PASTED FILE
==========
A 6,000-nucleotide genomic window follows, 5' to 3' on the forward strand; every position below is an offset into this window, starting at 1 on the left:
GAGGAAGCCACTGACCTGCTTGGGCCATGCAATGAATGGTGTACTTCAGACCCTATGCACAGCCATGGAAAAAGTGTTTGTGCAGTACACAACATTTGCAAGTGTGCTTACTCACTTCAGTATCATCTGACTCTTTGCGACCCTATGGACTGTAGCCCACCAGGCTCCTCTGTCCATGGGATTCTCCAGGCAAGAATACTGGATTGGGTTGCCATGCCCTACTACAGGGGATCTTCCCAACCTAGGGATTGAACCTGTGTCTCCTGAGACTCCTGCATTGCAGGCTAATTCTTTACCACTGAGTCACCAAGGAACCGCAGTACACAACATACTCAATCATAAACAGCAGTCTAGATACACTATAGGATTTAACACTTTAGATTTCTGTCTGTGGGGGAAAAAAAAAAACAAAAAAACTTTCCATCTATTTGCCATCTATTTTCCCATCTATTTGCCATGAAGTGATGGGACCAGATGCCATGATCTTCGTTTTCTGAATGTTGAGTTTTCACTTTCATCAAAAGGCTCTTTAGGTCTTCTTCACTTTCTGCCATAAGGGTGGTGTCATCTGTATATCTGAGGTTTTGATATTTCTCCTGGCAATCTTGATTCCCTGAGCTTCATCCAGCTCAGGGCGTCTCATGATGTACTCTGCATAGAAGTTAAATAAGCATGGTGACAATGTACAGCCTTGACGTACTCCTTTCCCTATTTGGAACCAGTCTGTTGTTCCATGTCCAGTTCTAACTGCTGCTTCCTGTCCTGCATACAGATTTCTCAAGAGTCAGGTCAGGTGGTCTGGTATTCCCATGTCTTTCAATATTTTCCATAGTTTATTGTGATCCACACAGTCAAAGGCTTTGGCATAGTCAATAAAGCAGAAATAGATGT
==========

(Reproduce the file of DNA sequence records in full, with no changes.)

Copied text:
A 6,000-nucleotide genomic window follows, 5' to 3' on the forward strand; every position below is an offset into this window, starting at 1 on the left:
GAGGAAGCCACTGACCTGCTTGGGCCATGCAATGAATGGTGTACTTCAGACCCTATGCACAGCCATGGAAAAAGTGTTTGTGCAGTACACAACATTTGCAAGTGTGCTTACTCACTTCAGTATCATCTGACTCTTTGCGACCCTATGGACTGTAGCCCACCAGGCTCCTCTGTCCATGGGATTCTCCAGGCAAGAATACTGGATTGGGTTGCCATGCCCTACTACAGGGGATCTTCCCAACCTAGGGATTGAACCTGTGTCTCCTGAGACTCCTGCATTGCAGGCTAATTCTTTACCACTGAGTCACCAAGGAACCGCAGTACACAACATACTCAATCATAAACAGCAGTCTAGATACACTATAGGATTTAACACTTTAGATTTCTGTCTGTGGGGGAAAAAAAAAAACAAAAAAACTTTCCATCTATTTGCCATCTATTTTCCCATCTATTTGCCATGAAGTGATGGGACCAGATGCCATGATCTTCGTTTTCTGAATGTTGAGTTTTCACTTTCATCAAAAGGCTCTTTAGGTCTTCTTCACTTTCTGCCATAAGGGTGGTGTCATCTGTATATCTGAGGTTTTGATATTTCTCCTGGCAATCTTGATTCCCTGAGCTTCATCCAGCTCAGGGCGTCTCATGATGTACTCTGCATAGAAGTTAAATAAGCATGGTGACAATGTACAGCCTTGACGTACTCCTTTCCCTATTTGGAACCAGTCTGTTGTTCCATGTCCAGTTCTAACTGCTGCTTCCTGTCCTGCATACAGATTTCTCAAGAGTCAGGTCAGGTGGTCTGGTATTCCCATGTCTTTCAATATTTTCCATAGTTTATTGTGATCCACACAGTCAAAGGCTTTGGCATAGTCAATAAAGCAGAAATAGATGT